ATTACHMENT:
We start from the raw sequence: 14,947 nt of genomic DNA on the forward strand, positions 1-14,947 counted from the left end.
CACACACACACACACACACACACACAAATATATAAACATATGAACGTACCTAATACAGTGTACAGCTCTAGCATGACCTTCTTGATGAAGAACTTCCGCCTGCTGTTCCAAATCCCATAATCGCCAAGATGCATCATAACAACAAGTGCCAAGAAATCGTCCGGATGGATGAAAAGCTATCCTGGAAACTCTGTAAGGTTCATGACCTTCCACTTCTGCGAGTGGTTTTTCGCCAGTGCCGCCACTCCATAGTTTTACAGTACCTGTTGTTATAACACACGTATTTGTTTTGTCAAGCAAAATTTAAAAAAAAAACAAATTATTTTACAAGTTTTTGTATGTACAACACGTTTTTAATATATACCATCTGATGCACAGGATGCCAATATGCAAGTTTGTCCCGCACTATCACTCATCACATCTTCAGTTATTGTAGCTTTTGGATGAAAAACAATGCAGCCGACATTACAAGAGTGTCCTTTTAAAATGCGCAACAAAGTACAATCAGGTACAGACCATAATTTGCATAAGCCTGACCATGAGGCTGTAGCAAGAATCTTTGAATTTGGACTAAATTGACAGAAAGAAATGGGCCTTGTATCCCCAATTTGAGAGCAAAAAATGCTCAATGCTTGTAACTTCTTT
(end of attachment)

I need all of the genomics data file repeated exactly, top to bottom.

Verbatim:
We start from the raw sequence: 14,947 nt of genomic DNA on the forward strand, positions 1-14,947 counted from the left end.
CACACACACACACACACACACACACAAATATATAAACATATGAACGTACCTAATACAGTGTACAGCTCTAGCATGACCTTCTTGATGAAGAACTTCCGCCTGCTGTTCCAAATCCCATAATCGCCAAGATGCATCATAACAACAAGTGCCAAGAAATCGTCCGGATGGATGAAAAGCTATCCTGGAAACTCTGTAAGGTTCATGACCTTCCACTTCTGCGAGTGGTTTTTCGCCAGTGCCGCCACTCCATAGTTTTACAGTACCTGTTGTTATAACACACGTATTTGTTTTGTCAAGCAAAATTTAAAAAAAAAACAAATTATTTTACAAGTTTTTGTATGTACAACACGTTTTTAATATATACCATCTGATGCACAGGATGCCAATATGCAAGTTTGTCCCGCACTATCACTCATCACATCTTCAGTTATTGTAGCTTTTGGATGAAAAACAATGCAGCCGACATTACAAGAGTGTCCTTTTAAAATGCGCAACAAAGTACAATCAGGTACAGACCATAATTTGCATAAGCCTGACCATGAGGCTGTAGCAAGAATCTTTGAATTTGGACTAAATTGACAGAAAGAAATGGGCCTTGTATCCCCAATTTGAGAGCAAAAAATGCTCAATGCTTGTAACTTCTTT